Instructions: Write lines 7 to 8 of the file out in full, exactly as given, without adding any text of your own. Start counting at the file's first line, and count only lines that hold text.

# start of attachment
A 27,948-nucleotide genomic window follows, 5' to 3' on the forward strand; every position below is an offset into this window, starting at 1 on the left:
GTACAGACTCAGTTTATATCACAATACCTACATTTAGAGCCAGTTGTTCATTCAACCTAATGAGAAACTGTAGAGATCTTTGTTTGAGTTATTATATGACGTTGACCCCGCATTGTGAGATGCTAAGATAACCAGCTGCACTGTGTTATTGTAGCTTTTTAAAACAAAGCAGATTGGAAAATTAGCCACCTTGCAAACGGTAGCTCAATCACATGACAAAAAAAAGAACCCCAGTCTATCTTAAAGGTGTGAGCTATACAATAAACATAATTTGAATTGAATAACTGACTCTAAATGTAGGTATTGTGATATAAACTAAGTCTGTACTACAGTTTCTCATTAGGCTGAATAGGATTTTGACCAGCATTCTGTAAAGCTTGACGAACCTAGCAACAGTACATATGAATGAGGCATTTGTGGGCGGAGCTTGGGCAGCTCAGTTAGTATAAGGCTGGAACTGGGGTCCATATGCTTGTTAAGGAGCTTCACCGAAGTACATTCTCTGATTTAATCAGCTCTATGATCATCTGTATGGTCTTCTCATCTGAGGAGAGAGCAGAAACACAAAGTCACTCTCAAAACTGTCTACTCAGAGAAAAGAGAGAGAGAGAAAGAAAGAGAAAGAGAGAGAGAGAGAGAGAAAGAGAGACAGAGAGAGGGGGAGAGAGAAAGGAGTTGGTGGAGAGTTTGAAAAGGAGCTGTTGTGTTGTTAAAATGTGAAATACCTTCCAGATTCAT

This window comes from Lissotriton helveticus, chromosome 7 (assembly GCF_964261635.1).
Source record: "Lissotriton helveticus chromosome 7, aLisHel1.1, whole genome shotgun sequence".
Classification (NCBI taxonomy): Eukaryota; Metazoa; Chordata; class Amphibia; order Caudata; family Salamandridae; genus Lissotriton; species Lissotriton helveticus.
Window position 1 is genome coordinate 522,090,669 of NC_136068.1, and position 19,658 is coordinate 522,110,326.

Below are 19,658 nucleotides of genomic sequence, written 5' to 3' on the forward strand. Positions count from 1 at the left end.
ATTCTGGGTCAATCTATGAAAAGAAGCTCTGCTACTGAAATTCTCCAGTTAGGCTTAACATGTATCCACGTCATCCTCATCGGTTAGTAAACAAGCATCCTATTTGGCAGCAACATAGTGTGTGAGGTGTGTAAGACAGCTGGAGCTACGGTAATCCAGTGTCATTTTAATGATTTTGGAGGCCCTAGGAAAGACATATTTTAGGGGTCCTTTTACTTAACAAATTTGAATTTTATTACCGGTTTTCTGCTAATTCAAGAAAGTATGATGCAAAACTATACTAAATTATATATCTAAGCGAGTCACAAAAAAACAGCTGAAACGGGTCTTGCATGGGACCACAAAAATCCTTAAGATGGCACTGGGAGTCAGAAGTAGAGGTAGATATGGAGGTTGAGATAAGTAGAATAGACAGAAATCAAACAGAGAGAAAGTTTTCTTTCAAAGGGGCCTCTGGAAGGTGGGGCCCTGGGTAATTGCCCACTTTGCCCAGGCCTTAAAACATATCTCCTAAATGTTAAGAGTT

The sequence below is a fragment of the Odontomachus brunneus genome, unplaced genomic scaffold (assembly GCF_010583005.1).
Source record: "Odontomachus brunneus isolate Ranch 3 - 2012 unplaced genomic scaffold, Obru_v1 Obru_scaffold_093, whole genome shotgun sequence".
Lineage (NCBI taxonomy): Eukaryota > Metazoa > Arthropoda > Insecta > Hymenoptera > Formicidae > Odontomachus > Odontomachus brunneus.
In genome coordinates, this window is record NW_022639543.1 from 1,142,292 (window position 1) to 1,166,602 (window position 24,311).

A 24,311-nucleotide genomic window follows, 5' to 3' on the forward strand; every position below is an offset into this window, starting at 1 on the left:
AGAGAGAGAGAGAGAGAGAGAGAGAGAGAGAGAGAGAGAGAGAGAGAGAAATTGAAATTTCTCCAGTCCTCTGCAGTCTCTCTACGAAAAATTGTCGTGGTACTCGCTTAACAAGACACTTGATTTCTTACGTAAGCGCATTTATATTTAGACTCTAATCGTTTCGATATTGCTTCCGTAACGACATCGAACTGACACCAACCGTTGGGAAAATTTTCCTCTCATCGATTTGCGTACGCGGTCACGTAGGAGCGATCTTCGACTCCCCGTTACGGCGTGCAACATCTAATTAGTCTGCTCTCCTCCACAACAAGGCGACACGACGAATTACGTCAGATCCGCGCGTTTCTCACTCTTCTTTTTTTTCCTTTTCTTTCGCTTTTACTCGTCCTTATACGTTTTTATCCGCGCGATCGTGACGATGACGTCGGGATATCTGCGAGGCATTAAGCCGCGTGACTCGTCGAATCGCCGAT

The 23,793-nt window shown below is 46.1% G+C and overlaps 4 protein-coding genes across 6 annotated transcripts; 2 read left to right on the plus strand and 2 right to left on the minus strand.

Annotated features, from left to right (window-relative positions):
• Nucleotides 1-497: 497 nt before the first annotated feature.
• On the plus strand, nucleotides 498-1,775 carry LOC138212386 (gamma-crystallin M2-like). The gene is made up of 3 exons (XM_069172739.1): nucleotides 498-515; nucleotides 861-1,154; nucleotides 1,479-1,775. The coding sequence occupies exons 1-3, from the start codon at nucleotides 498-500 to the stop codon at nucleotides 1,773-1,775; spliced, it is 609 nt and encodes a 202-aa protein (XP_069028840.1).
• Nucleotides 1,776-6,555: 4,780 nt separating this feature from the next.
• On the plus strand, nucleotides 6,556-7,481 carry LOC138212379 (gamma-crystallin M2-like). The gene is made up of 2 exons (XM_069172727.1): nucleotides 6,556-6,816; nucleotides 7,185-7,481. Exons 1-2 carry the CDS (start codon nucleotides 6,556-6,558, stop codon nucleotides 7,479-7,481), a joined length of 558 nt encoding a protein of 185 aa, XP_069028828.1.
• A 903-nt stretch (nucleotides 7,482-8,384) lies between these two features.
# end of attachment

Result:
Below are 19,658 nucleotides of genomic sequence, written 5' to 3' on the forward strand. Positions count from 1 at the left end.
ATTCTGGGTCAATCTATGAAAAGAAGCTCTGCTACTGAAATTCTCCAGTTAGGCTTAACATGTATCCACGTCATCCTCATCGGTTAGTAAACAAGCATCCTATTTGGCAGCAACATAGTGTGTGAGGTGTGTAAGACAGCTGGAGCTACGGTAATCCAGTGTCATTTTAATGATTTTGGAGGCCCTAGGAAAGACATATTTTAGGGGTCCTTTTACTTAACAAATTTGAATTTTATTACCGGTTTTCTGCTAATTCAAGAAAGTATGATGCAAAACTATACTAAATTATATATCTAAGCGAGTCACAAAAAAACAGCTGAAACGGGTCTTGCATGGGACCACAAAAATCCTTAAGATGGCACTGGGAGTCAGAAGTAGAGGTAGATATGGAGGTTGAGATAAGTAGAATAGACAGAAATCAAACAGAGAGAAAGTTTTCTTTCAAAGGGGCCTCTGGAAGGTGGGGCCCTGGGTAATTGCCCACTTTGCCCAGGCCTTAAAACATATCTCCTAAATGTTAAGAGTT